YouTube has taken a stand against anti-vaxxers and is even banning their content from the platform.
The site has already removed multiple videos that have been spreading misinformation about the COVID-19 vaccine.
YouTube is also planning to take down channels run by and subscribed to anti-vaccine activists, with their main focus being on big names such as Joseph Mercola and Robert F. Kennedy Jr., who have been held responsible by a lot of experts for the decrease in vaccination rates across America.
One way YouTube plans to tackle this false information being spread by its users is by banning any account that declares vaccines result in serious complications or don't work against the virus.
YouTube just banned vaccine misinformation, including banning the accounts of anti-vaxx activists Robert F Kennedy Jr and Joseph Mercola. Videos claiming the vaccine doesn’t reduce transmission will be removed, as will claims that it causes autism, cancer or infertility.— John Aravosis 🇺🇸🇬🇷🏳️🌈 (@aravosis) September 29, 2021
Their aim is to remove all fake news being spread on their platform to hopefully tackle the rapidly declining vaccine rates across the U.S., which has the highest vaccine hesitancy of any country, apart from Russia, which just tops us.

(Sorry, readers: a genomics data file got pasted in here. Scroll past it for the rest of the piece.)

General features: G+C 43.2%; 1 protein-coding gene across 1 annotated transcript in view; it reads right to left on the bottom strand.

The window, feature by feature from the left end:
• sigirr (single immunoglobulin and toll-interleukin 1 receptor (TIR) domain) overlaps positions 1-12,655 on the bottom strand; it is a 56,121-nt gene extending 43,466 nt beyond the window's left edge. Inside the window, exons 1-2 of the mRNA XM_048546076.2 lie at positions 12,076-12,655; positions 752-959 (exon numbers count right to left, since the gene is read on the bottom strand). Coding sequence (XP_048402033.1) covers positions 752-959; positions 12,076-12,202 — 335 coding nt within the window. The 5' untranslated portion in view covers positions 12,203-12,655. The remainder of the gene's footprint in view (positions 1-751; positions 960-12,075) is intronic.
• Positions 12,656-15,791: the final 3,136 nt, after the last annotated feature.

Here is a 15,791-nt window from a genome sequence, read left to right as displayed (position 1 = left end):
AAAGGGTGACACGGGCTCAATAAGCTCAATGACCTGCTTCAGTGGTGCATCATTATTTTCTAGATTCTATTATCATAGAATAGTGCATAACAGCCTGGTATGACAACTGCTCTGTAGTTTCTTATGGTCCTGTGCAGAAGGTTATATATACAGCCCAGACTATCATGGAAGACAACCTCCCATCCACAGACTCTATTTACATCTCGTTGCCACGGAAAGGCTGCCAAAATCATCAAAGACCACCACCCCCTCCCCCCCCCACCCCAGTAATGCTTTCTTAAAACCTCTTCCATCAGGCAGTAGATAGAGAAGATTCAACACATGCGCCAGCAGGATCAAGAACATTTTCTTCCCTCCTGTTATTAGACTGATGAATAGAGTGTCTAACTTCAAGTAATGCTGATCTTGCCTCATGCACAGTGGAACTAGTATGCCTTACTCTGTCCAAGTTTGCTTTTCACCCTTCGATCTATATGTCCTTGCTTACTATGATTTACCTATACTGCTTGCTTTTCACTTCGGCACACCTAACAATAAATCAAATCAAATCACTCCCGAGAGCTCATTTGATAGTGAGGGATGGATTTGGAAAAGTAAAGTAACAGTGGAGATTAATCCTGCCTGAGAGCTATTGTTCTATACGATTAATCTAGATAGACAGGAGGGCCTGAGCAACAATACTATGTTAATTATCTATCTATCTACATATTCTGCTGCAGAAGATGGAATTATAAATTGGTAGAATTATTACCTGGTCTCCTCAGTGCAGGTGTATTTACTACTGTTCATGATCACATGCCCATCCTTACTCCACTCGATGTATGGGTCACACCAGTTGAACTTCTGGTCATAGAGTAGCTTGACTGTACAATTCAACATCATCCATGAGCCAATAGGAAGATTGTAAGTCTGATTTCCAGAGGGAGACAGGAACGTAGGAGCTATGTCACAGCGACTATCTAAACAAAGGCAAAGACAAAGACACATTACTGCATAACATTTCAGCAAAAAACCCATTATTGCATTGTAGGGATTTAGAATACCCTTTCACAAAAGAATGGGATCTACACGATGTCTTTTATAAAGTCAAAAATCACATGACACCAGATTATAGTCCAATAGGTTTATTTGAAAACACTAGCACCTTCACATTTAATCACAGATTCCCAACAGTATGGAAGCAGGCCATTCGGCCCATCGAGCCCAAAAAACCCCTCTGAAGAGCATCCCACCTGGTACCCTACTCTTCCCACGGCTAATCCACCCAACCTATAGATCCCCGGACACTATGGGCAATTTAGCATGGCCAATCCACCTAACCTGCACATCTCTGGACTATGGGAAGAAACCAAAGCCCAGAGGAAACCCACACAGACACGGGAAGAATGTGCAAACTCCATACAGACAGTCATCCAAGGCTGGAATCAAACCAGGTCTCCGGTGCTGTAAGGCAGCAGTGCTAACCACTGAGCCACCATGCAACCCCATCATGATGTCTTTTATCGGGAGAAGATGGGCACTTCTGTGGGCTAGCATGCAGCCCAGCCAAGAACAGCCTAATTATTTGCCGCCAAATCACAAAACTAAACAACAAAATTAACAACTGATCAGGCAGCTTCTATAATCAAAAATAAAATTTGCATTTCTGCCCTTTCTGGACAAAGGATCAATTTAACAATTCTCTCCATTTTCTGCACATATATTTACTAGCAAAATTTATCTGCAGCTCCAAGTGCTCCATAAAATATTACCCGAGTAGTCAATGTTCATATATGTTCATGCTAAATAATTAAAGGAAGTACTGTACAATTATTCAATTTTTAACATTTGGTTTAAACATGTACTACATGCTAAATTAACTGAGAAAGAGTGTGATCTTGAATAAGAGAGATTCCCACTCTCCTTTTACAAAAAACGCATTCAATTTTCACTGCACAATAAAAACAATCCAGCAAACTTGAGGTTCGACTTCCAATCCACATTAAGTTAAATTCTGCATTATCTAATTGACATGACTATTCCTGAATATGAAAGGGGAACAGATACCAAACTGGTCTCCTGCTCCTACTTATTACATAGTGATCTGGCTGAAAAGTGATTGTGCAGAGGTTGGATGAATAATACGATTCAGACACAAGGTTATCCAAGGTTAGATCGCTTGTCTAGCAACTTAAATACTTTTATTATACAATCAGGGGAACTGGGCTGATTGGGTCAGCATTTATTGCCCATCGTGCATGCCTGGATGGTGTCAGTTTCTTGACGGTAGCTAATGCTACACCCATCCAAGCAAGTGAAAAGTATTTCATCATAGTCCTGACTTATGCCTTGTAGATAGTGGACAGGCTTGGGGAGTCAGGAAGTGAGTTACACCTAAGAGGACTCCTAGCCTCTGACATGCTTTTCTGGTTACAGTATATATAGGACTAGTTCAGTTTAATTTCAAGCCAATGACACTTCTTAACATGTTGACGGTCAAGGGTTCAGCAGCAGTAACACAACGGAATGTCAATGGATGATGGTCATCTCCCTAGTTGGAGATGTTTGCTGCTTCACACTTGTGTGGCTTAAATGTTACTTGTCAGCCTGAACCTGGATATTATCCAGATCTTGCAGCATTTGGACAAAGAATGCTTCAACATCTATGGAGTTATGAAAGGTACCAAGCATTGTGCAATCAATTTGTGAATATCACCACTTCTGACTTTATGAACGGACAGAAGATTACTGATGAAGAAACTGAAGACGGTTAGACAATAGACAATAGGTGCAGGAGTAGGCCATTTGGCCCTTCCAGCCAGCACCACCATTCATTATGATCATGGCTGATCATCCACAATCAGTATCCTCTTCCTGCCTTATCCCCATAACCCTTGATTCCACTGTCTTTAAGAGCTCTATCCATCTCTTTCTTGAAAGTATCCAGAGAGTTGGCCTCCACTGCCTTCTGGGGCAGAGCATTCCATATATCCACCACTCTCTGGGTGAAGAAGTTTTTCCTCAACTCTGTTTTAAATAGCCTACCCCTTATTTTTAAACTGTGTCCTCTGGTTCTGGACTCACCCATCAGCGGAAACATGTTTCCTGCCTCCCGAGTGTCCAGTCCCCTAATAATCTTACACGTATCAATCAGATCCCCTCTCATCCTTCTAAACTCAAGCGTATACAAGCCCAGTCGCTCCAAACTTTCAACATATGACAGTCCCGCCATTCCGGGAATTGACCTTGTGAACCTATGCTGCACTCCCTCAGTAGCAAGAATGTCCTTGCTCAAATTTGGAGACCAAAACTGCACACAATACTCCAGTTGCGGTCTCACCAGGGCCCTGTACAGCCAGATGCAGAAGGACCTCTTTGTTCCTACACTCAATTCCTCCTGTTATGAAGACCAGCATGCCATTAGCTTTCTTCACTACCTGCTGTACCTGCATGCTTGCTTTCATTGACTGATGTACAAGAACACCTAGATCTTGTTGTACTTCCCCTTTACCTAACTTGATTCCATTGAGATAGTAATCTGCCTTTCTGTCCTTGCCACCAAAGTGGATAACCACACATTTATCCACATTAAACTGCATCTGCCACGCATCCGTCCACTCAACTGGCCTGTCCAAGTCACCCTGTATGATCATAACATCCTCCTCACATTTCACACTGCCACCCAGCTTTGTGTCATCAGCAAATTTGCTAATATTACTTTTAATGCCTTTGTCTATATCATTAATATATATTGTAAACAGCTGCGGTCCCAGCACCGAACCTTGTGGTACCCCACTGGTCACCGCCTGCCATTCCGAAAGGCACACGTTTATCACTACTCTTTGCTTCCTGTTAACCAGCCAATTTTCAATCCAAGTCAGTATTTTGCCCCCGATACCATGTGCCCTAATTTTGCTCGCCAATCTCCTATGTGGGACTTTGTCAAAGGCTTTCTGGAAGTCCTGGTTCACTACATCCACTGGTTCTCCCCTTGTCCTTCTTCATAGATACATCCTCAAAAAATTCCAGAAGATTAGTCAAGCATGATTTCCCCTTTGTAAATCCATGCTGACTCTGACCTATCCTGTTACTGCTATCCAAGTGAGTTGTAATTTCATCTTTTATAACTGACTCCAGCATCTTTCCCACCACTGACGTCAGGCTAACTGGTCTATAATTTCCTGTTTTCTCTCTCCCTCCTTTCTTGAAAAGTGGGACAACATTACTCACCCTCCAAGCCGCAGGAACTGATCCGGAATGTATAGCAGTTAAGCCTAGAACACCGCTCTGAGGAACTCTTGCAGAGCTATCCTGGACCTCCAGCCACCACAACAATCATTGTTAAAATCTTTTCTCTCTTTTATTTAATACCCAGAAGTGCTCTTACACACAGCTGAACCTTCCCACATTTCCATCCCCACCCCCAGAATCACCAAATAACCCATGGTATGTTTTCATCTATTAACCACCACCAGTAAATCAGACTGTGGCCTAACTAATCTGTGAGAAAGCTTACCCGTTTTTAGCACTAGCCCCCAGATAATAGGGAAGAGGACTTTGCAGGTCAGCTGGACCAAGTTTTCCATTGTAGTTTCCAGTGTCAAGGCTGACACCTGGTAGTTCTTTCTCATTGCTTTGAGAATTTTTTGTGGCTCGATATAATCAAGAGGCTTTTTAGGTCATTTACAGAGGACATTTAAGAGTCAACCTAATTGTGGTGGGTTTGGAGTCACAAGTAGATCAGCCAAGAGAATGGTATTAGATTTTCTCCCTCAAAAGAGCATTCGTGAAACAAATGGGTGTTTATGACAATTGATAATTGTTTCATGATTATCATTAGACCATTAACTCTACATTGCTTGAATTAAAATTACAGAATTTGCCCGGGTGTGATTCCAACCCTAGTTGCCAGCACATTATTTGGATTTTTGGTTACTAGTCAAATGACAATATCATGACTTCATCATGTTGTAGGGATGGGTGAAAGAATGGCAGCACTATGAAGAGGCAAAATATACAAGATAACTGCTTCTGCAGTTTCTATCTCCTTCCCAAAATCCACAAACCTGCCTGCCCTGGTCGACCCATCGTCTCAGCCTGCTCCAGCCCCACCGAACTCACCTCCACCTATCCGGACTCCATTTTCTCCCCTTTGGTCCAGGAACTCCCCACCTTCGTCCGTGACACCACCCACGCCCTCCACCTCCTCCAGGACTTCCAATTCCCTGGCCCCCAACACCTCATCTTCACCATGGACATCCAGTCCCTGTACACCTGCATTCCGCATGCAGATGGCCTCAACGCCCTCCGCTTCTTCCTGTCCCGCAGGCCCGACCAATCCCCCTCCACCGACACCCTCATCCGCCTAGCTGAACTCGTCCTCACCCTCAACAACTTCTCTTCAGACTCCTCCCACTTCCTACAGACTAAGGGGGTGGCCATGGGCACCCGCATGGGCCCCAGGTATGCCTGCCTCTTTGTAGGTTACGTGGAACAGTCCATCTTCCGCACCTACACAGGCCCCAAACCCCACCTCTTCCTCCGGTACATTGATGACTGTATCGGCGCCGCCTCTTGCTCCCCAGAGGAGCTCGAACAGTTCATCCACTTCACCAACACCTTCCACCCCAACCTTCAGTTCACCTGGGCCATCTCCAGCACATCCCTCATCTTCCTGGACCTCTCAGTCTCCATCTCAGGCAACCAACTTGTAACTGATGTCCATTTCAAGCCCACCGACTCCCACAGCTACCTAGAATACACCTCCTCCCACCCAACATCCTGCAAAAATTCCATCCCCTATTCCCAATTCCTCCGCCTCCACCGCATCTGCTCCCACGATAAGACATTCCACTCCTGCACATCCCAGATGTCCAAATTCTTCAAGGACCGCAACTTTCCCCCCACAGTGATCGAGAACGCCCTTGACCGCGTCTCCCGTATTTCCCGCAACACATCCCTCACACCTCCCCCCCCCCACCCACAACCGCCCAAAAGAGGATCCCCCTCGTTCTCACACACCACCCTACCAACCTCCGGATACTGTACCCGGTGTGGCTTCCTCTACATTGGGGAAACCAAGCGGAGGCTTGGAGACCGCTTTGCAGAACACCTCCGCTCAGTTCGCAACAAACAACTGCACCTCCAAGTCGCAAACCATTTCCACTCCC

Free speech has long been a core value to the social media giant, however, when lives are at risk, they have to act.
Mercola and Kennedy are literally raising money off this propaganda.— Alisa Niksch, M.D. (@alisadoc1) September 29, 2021
YouTube has every right to eliminate anti-vaxx communities which are potentially committing fraud, which Brandi and Ben Collins have extensively written about.
As per a blog post, YouTube stated that while "working closely with health authorities, we looked to balance our commitment to an open platform with the need to remove egregious harmful content."
The post continued, stating they would specifically target "content that falsely alleges that approved vaccines are dangerous and cause chronic health effects, claims that vaccines do not reduce transmission or contraction of the disease, or contains misinformation on the substances contained in vaccines will be removed."
Adding: "This would include content that falsely says that approved vaccines cause autism, cancer, or infertility, or that substances in vaccines can track those who receive them. Our policies not only cover specific routine immunizations like for measles or Hepatitis B but also apply to general statements about vaccines."
YouTube's new policy change follows in the footsteps of another social media platform, Facebook, which declared a misinformation ban in February targeting prominent anti-vaccine activists.
We'll have to see how YouTube handles its new misinfo policy in practice, but I'm a little skeptical. Determined anti-vaxx activists have always been able to exploit loopholes, and YouTube leaves some big ones up on its platform. (To be fair, *all* the platforms have loopholes.) pic.twitter.com/EyxI2UMq2l— Davey Alba (@daveyalba) September 29, 2021
Since then, YouTube has adapted the way it picks up on misinformation and has put new steps in place to make sure anything that is flagged gets removed from the site as quickly as possible.